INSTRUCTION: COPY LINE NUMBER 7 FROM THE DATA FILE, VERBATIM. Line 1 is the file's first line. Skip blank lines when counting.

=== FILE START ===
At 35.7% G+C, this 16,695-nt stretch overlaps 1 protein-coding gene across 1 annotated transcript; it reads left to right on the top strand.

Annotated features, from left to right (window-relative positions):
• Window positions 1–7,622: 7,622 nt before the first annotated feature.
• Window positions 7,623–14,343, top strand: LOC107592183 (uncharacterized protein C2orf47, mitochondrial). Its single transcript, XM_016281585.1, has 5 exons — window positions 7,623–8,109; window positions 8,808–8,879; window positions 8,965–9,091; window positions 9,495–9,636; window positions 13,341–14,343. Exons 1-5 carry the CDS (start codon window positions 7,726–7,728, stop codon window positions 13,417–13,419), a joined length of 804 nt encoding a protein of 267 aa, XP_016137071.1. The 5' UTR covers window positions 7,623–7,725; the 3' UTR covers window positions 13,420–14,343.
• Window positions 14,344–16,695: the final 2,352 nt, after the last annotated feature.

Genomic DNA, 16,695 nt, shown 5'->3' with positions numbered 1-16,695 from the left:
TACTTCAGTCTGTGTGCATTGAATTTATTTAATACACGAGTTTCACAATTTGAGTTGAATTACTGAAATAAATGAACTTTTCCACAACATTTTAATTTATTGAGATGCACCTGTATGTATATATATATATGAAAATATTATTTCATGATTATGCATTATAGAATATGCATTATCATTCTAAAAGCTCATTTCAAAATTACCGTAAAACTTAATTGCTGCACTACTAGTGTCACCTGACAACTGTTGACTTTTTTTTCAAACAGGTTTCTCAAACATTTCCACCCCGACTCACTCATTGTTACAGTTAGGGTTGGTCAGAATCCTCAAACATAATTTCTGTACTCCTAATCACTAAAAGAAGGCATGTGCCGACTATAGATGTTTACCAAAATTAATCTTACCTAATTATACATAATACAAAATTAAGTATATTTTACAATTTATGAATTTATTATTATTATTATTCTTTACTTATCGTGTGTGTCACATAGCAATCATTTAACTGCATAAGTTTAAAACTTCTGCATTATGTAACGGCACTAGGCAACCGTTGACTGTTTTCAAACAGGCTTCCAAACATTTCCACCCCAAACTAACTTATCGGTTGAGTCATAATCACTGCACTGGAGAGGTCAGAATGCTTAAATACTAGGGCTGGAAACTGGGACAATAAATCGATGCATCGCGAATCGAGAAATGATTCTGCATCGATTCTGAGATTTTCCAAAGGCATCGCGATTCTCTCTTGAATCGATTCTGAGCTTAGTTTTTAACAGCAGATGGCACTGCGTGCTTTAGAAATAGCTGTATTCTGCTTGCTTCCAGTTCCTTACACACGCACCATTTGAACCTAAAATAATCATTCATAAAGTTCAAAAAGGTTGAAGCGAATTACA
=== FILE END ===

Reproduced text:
TACTTCAGTCTGTGTGCATTGAATTTATTTAATACACGAGTTTCACAATTTGAGTTGAATTACTGAAATAAATGAACTTTTCCACAACATTTTAATTTATTGAGATGCACCTGTATGTATATATATATATGAAAATATTATTTCATGATTATGCATTATAGAATATGCATTATCATTCTAAAAGCTCATTTCAAAATTACCGTAAAACTTAATTGCTGCACTACTAGTGTCACCTGACAACTGTTGACTTTTTTTTCAAACAGGTTTCTCAAACATTTCCACCCCGACTCACTCATTGTTACAGTTAGGGTTGGTCAGAATCCTCAAACATAATTTCTGTACTCCTAATCACTAAAAGAAGGCATGTGCCGACTATAGATGTTTACCAAAATTAATCTTACCTAATTATACATAATACAAAATTAAGTATATTTTACAATTTATGAATTTATTATTATTATTATTCTTTACTTATCGTGTGTGTCACATAGCAATCATTTAACTGCATAAGTTTAAAACTTCTGCATTATGTAACGGCACTAGGCAACCGTTGACTGTTTTCAAACAGGCTTCCAAACATTTCCACCCCAAACTAACTTATCGGTTGAGTCATAATCACTGCACTGGAGAGGTCAGAATGCTTAAATACTAGGGCTGGAAACTGGGACAATAAATCGATGCATCGCGAATCGAGAAATGATTCTGCATCGATTCTGAGATTTTCCAAAGGCATCGCGATTCTCTCTTGAATCGATTCTGAGCTTAGTTTTTAACAGCAGATGGCACTGCGTGCTTTAGAAATAGCTGTATTCTGCTTGCTTCCAGTTCCTTACACACGCACCATTTGAACCTAAAATAATCATTCATAAAGTTCAAAAAGGTTGAAGCGAATTACA